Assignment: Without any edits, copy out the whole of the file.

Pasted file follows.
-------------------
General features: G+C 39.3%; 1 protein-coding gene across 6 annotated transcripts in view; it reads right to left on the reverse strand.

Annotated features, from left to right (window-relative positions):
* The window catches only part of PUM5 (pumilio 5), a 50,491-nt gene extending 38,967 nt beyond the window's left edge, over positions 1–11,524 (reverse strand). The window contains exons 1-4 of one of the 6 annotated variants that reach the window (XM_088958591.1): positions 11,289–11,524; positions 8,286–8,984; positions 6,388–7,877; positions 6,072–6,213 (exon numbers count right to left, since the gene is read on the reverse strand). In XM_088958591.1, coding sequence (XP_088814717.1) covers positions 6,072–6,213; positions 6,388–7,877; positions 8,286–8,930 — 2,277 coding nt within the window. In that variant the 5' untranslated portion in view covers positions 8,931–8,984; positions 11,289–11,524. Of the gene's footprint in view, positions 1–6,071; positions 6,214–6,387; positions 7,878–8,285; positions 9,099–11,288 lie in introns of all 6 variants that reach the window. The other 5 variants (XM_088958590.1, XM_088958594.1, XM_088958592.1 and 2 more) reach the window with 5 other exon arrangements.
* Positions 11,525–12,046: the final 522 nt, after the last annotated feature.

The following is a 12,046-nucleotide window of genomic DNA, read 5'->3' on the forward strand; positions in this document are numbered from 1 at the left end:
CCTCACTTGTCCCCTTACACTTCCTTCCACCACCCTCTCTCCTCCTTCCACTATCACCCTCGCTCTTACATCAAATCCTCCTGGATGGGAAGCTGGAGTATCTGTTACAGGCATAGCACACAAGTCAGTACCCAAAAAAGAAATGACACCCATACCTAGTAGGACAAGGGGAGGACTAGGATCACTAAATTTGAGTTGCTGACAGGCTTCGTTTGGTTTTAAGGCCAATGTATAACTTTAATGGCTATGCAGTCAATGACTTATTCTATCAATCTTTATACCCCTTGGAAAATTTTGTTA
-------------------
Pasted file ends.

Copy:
General features: G+C 39.3%; 1 protein-coding gene across 6 annotated transcripts in view; it reads right to left on the reverse strand.

Annotated features, from left to right (window-relative positions):
* The window catches only part of PUM5 (pumilio 5), a 50,491-nt gene extending 38,967 nt beyond the window's left edge, over positions 1–11,524 (reverse strand). The window contains exons 1-4 of one of the 6 annotated variants that reach the window (XM_088958591.1): positions 11,289–11,524; positions 8,286–8,984; positions 6,388–7,877; positions 6,072–6,213 (exon numbers count right to left, since the gene is read on the reverse strand). In XM_088958591.1, coding sequence (XP_088814717.1) covers positions 6,072–6,213; positions 6,388–7,877; positions 8,286–8,930 — 2,277 coding nt within the window. In that variant the 5' untranslated portion in view covers positions 8,931–8,984; positions 11,289–11,524. Of the gene's footprint in view, positions 1–6,071; positions 6,214–6,387; positions 7,878–8,285; positions 9,099–11,288 lie in introns of all 6 variants that reach the window. The other 5 variants (XM_088958590.1, XM_088958594.1, XM_088958592.1 and 2 more) reach the window with 5 other exon arrangements.
* Positions 11,525–12,046: the final 522 nt, after the last annotated feature.

The following is a 12,046-nucleotide window of genomic DNA, read 5'->3' on the forward strand; positions in this document are numbered from 1 at the left end:
CCTCACTTGTCCCCTTACACTTCCTTCCACCACCCTCTCTCCTCCTTCCACTATCACCCTCGCTCTTACATCAAATCCTCCTGGATGGGAAGCTGGAGTATCTGTTACAGGCATAGCACACAAGTCAGTACCCAAAAAAGAAATGACACCCATACCTAGTAGGACAAGGGGAGGACTAGGATCACTAAATTTGAGTTGCTGACAGGCTTCGTTTGGTTTTAAGGCCAATGTATAACTTTAATGGCTATGCAGTCAATGACTTATTCTATCAATCTTTATACCCCTTGGAAAATTTTGTTA